** testing if installed package can be loaded from temporary location
## 
-
** testing if installed package can be loaded from final location
## 
|
** testing if installed package keeps a record of temporary installation path
## 
-
* DONE (om..raxml)
## 
|

-

 
─────────────────────────────────────────────────────────────────────────────────────────────────────────────────────
## Running docker_build()
## ─────────────────────────────────────────────────────────────────────────────────────────────────────────────────────
## Command:
## docker build -t dombennett/om_raxml:latest /Library/Frameworks/R.framework/Versions/3.6/Resources/library/om..raxml/dockerfiles/latest
## .....................................................................................................................
## ─────────────────────────────────────────────────────────────────────────────────────────────────────────────────────
## Running devtools::build_readme() ...
## ─────────────────────────────────────────────────────────────────────────────────────────────────────────────────────
## Building om..raxml readme
module_test(flpth = flpth)
## Running /Library/Frameworks/R.framework/Resources/bin/R CMD INSTALL \
##   /private/var/folders/x9/m8kwpxps2v93xk52zqzm5lkh0000gp/T/RtmpquGDgt/om..raxml --install-tests 
## * installing to library ‘/Library/Frameworks/R.framework/Versions/3.6/Resources/library’
## 
-
* installing *source* package ‘om..raxml’ ...
## 
|
** using staged installation
## 
-
** R
## 
|
** inst
## 
-
** byte-compile and prepare package for lazy loading
## 
|

-
** help
## 
|
*** installing help indices
## 
-
** building package indices
## 
|
** testing if installed package can be loaded from temporary location
## 
-
** testing if installed package can be loaded from final location
## 
|
** testing if installed package keeps a record of temporary installation path
## 
-
* DONE (om..raxml)
## 
|

-

 
## No Docker image found for 'om..raxml' -- attempting to pull/build image with tag 'latest'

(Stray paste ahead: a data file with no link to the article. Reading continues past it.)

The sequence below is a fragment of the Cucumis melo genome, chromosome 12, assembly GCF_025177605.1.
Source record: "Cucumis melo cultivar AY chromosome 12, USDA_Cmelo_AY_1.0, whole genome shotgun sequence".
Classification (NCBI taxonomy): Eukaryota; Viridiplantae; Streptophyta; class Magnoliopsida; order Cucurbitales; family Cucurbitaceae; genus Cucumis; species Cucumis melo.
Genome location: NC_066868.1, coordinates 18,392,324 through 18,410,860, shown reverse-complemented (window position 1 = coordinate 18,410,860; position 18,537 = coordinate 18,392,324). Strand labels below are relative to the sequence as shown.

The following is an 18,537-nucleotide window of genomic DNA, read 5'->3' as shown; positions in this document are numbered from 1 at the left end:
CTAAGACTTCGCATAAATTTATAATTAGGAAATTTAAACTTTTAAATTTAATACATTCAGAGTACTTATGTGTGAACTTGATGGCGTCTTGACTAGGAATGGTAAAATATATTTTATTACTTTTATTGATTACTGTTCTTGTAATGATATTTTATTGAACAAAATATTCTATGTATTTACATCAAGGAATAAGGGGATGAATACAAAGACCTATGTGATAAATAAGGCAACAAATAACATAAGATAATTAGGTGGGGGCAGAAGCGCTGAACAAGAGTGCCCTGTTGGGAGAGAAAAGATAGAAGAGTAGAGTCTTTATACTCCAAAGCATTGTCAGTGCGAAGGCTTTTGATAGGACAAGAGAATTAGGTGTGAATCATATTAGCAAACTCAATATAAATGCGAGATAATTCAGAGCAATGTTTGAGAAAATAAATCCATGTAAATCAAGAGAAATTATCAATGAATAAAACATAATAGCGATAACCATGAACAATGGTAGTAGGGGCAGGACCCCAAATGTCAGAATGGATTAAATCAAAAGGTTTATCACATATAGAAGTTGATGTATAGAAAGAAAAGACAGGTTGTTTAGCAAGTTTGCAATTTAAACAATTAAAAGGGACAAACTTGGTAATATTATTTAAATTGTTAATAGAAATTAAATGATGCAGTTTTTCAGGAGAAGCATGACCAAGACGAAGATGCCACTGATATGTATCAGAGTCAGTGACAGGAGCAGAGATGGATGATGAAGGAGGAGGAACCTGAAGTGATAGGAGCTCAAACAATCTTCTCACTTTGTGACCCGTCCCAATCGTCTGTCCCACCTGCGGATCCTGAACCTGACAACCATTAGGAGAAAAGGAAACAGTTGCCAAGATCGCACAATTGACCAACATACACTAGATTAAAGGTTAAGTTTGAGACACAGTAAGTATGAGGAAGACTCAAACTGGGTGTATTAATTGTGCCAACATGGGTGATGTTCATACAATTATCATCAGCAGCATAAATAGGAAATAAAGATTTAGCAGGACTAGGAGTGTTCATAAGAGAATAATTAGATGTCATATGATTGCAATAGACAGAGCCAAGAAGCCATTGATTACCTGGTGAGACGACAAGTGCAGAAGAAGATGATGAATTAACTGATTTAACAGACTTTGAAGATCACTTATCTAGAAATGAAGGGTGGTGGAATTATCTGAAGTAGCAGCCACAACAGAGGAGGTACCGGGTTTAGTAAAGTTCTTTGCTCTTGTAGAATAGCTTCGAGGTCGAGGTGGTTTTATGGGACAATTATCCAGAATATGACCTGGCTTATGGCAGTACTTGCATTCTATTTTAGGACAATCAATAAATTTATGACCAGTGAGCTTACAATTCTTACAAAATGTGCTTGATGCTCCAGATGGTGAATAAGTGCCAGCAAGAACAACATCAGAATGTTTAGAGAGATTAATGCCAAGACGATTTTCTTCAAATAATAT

## Removing package from '/Library/Frameworks/R.framework/Versions/3.6/Resources/library'
## (as 'lib' is unspecified)
## The gloating goat got away! The module is not working....
## But keep on forming! You're doing correctly!

And then upload ….

module_upload(flpth = flpth, code_sharing = TRUE, dockerhub = TRUE)

Continuous Integration (GitHub only)

OK. So you have a module that works and passes its tests. How do we inform the world that it works? The answer: Travis-CI

Travis is a free service that monitors your GitHub for updates and then runs a series of tests on a remote server to determine whether it passes its tests or not. The result of these tests can be added to a repo’s README in form of an image badge: e.g. “Tests Passing”.

To set-up travis for your repo, visit the website https://travis-ci.org/, sign in with your GitHub account and then activate the service your repo of choice, e.g. om..raxml.

Then we need to provide the test instructions for Travis in the form of a YAML file called .travis.yml and upload this to our GitHub repo. The .travis.yml can be created for outsider modules so:

module_travis(flpth = flpth)

Then simply update the repo on GitHub!

Taking the module forward

After you have built a module that passes its tests and is available for download, there are a few extra things to consider:

  • Update the om.yml Add a more detailed description
  • Update the README The default README is very bland. It provides a template for what sorts of things a good README should contain: installation, how to run, where to get more help. Remember to only edit the README.Rmd. To update the README.md for GitHub, you need to “knit” the .Rmd file by running devtools::build_readme() – this is the function module_build() runs.
  • Ensure discoverability outsider::module_search can find outsider module repos on GitHub if they have and om.yml, have their name in the form om.. and have the phrase outsider-module: in their description.

Delete it all

module_uninstall(repo = 'om..raxml')
unlink(x = flpth, recursive = TRUE, force = TRUE)

Tips and tricks

  • The best way to learn how to build your own module is to look at how others have created modules for programs you are familiar with. Check out the list of already available modules at this page.
  • If you find issues with the docker image build step, you can try “logging into” a container and running the installation steps to test out what works. At the terminal, use